Picks and Pans Review: The Name Is Makowicz

UPDATED 05/28/1984 at 01:00 AM EDT Originally published 05/28/1984 at 01:00 AM EDT

Adam Makowicz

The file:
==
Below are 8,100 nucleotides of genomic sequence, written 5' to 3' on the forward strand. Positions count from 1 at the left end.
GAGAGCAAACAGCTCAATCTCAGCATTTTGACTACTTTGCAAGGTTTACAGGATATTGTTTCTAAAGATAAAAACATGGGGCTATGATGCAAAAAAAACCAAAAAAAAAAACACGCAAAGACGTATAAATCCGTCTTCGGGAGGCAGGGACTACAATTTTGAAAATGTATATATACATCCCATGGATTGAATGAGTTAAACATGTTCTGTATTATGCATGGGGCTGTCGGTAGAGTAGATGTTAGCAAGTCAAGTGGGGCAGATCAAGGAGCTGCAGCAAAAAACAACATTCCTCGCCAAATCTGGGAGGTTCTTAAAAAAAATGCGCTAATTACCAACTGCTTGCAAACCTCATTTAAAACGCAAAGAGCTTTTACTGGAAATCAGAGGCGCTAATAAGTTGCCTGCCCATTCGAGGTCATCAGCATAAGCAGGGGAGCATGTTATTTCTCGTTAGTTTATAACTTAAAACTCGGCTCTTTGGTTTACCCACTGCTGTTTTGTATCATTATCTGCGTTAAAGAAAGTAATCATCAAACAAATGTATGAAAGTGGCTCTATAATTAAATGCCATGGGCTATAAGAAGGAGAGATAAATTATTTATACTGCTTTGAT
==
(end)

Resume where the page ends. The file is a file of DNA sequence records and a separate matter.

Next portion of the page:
Makowicz, 43, was born in Czechoslovakia and grew up in Poland, where as a teenager he listened to Voice of America jazz broadcasts and, at 16, gave up his classical piano studies. He became one of Europe's most successful jazz musicians and in 1977, with the encouragement of Columbia Records superproducer John Hammond, performed in the United States for the first time. (Hammond, whose jazz associations date back to Billie Holiday and Benny Goodman, has called Makowicz "the most astonishing pianistic talent of the past 30 years.") Makowicz now lives in New York while maintaining his Polish citizenship (despite having performed for the benefit of Solidarity). He has been widely praised by American critics, and certainly no one has questioned his technical virtuosity. There is, though, a certain coldness to his style at times. The notes are right but the feeling seems off; it's like someone who, even though he knows all the idioms of a foreign language, has an occasional problem deciding when and how to use them. This album overcomes a lot of those objections for two reasons. One is that seven of the eight tracks are Makowicz' own compositions, for which he naturally has more passion than the American standards he often plays. His A-Flat Elegy (for Earl Hines) is a touching and gentle tribute that salutes the late Fatha without mimicking him, and Bop do Combo lets Makowicz use his classical training in a controlled jazz setting. (His improvisations often turn into dizzying successions of runs-dazzling for their dexterity but without much heart.) The album's other attractive quality is the presence of veteran saxophonist Phil Woods, the first horn man Makowicz has ever recorded with in America. Woods at times threatens to become The Sax Man Who Came to the Studio, so dominating things that it's easy to forget whose group this is supposed to be. But he also provides a balance and contrast for Makowicz that make the pianist's own playing sound deeper and more human. Their give and take on Cole Porter's You Do Something to Me and Makowicz' Moondust makes for the best kind of ensemble jazz. Makowicz (pronounced mah-KO-vitch) has already established himself here but, thanks to the freshness and verve of this album, he deserves a renewed welcome. (Sheffield Lab, P.O. Box 5332, Santa Barbara, Calif. 93108)

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